As in all wine-growing count­ries around the glo­be, French gra­pe varie­ties are beco­ming incre­asing­ly important in the New World — sin­ce 2000 alo­ne, new plan­tings of the­se varie­ties have increased by a fur­ther ten per­cent. In addi­ti­on to the clas­sic Bordeaux varie­ties Cabernet Sauvignon and Merlot, the Burgundian varie­ties Chardonnay and Pinot Noir also play a major role, as do Syrah, the red clas­sic from the Rhone and Sauvignon Blanc from the Loire. In addi­ti­on, natio­nal spe­cial­ties are also cul­ti­va­ted on a small sca­le — for exam­p­le, Torrontés is the most wide­ly cul­ti­va­ted white gra­pe varie­ty in Argentina, while the red Pinotage in South Africa or Petite Sirah in the USA also enjoy a cer­tain sta­tus locally.

Differences bet­ween over­se­as and Europe
Keyword gra­pe varie­ties: Although today the­re are gre­at simi­la­ri­ties bet­ween the Old and New Worlds in terms of gra­pe varie­ties, the­re are still some very clear dif­fe­ren­ces in terms of win­egro­wing prac­ti­ces and wine­ma­king — even if the­re is a con­ti­nuous trans­fer of know­ledge bet­ween the con­ti­nents. While European win­egro­wers often pre­fer to stick to tried and tes­ted tra­di­ti­ons, win­egro­wers in the New World are gene­ral­ly more wil­ling to try out new things and modern tech­no­lo­gies: When it comes to pre­cise viney­ard manage­ment, inno­va­ti­ve paths were taken here ear­ly on in terms of pru­ning, irri­ga­ti­on and fer­ti­liza­ti­on — robot tech­no­lo­gy is now even being used in the vineyards.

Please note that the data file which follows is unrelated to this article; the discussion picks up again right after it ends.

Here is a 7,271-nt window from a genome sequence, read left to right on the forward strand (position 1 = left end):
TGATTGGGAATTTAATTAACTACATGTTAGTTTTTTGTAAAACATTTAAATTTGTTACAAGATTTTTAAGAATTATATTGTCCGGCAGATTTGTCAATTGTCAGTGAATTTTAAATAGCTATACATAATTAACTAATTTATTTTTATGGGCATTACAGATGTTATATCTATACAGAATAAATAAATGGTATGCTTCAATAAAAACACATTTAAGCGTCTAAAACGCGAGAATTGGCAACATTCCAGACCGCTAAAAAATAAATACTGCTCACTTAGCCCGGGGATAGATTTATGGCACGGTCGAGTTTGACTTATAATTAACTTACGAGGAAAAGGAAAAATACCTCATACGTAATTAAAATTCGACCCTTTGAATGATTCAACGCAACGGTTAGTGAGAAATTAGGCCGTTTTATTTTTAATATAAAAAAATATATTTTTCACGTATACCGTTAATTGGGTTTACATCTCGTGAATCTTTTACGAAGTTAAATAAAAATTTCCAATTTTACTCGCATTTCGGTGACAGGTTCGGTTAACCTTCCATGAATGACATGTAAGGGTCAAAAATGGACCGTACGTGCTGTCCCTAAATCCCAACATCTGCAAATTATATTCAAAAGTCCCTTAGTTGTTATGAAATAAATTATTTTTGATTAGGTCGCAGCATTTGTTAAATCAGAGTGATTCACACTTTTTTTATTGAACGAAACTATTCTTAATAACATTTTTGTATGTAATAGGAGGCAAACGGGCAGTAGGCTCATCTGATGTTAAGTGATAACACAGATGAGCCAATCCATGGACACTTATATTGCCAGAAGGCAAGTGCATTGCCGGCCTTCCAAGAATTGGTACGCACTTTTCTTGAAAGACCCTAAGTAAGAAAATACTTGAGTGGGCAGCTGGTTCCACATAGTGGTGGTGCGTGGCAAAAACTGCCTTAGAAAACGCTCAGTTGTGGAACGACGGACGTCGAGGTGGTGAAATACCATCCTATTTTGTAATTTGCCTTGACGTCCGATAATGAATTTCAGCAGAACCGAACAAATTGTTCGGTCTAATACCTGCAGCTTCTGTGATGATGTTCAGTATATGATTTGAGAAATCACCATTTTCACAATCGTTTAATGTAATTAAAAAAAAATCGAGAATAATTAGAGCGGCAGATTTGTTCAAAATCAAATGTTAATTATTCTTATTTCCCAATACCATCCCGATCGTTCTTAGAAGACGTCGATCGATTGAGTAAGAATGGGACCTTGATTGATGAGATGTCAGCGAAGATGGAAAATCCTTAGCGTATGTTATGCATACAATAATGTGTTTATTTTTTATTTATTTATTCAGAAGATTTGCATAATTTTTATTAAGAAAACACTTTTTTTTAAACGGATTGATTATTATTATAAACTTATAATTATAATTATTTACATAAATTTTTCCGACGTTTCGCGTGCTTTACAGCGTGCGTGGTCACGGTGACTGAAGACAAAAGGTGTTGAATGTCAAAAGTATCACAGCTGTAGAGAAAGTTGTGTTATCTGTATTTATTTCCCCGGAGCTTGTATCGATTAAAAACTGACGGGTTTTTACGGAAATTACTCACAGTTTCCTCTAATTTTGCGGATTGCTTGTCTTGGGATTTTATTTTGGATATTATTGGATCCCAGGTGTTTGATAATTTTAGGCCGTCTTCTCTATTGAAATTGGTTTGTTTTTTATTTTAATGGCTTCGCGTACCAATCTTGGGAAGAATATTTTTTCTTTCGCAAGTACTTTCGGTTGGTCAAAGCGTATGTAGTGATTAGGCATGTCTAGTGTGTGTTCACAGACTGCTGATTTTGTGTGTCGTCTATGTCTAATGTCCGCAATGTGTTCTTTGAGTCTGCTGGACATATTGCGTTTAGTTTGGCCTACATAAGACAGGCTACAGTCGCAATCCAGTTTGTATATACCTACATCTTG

Keyword wine­ma­king
When it comes to vini­fi­ca­ti­on, New World pro­du­cers are also often more wil­ling to expe­ri­ment than tho­se from Europe: for exam­p­le, many pro­du­cers often rely on so-called cold fer­men­ta­ti­on, in which the fer­men­ta­ti­on pro­cess takes place more slow­ly at lower tem­pe­ra­tures, allo­wing the inten­se fruit aro­mas in the wine to be expres­sed more stron­gly. Cellar tech­ni­ci­ans in the New World are simi­lar­ly open to the use of enzy­mes and sel­ec­ted yeasts to pre­cis­e­ly con­trol the fer­men­ta­ti­on pro­cess and crea­te spe­ci­fic aro­ma pro­files. In this con­text, howe­ver, it is also important to men­ti­on that the gene­ral­ly less rest­ric­ti­ve wine laws in the New World give pro­du­cers more lee­way when making wine. This includes, for exam­p­le, the fact that geo­gra­phi­cal ori­gin does not have exact­ly the same signi­fi­can­ce in the New World as in Europe and that wines from dif­fe­rent regi­ons can be com­bi­ned with each other.

Keyword tas­te
The main sty­li­stic dif­fe­ren­ces include the fact that many wines from the count­ries of the sou­thern hemi­sphe­re are more fruit-driven, the aro­mas of white wines are riper and the tannins of red wines are sof­ter becau­se the avera­ge tem­pe­ra­tures are war­mer than in Europe and the gra­pes the­r­e­fo­re deve­lop a hig­her degree of ripeness.The eco­lo­gi­cal balan­ce of the New World — sus­taina­bi­li­ty on the rise In recent years, the topic of eco­lo­gy in viti­cul­tu­re has ste­adi­ly gai­ned in importance world­wi­de, and many pro­du­cers in the wine-growing regi­ons of the New World are also incre­asing­ly com­mit­ted to envi­ron­men­tal­ly fri­end­ly prac­ti­ces — with a wide ran­ge of efforts, win­egro­wers are demons­t­ra­ting that they are awa­re of their eco­lo­gi­cal respon­si­bi­li­ty and are wil­ling to break new ground.

Keyword natu­ral resour­ces